Massachusetts: New state law will nullify cities’ BSL
With New Bedford Animal Control Officer Manny Maciel by his side today, Gov. Deval Patrick signed a new, broad-based animal control bill into law, that, among its many provisions, prevents the regulation of dogs based solely on breed.
Stating clearly that “No city or town shall regulate dogs in a manner that is specific to breed,” the legislation ends debate in New Bedford and elsewhere on whether pits bulls should be banned.
The law further states that “no dog shall be deemed dangerous … based upon the breed of such dog.”
Reports out of Lowell and Worcester, MA, indicate that the breed-specific ordinances in both cities—and by extension, any other MA city with BSL—will be nullified by the new MA state law when it goes into effect on October 31. The new state law prohibits municipalities from regulating dogs based on breed.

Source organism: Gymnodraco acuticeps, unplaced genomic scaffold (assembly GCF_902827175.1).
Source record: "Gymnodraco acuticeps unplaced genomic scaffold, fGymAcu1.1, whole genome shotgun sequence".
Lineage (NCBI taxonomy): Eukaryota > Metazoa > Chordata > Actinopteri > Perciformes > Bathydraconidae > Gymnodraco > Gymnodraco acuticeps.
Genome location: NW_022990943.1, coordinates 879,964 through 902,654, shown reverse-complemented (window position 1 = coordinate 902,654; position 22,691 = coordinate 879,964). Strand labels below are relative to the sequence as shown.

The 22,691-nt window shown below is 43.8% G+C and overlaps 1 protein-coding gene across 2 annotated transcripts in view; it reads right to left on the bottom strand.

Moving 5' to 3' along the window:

Many attorneys in MA seem to agree that MA “home rule” does not allow city ordinances to conflict with state law. Even if cities do not officially repeal their BSL, the laws will be preempted and nullified by the new state law when it goes into effect.
Jonathan S. Rankin, a Framingham-based lawyer and chairman of the Massachusetts Bar Association’s Animal Law Practice Group, said the new law says communities can make additional ordinances as long as the language is not breed-specific.
Many thanks to the MSPCA for keeping us up to date. Visit their page to learn more about the many changes that this bill brings to Massachusetts: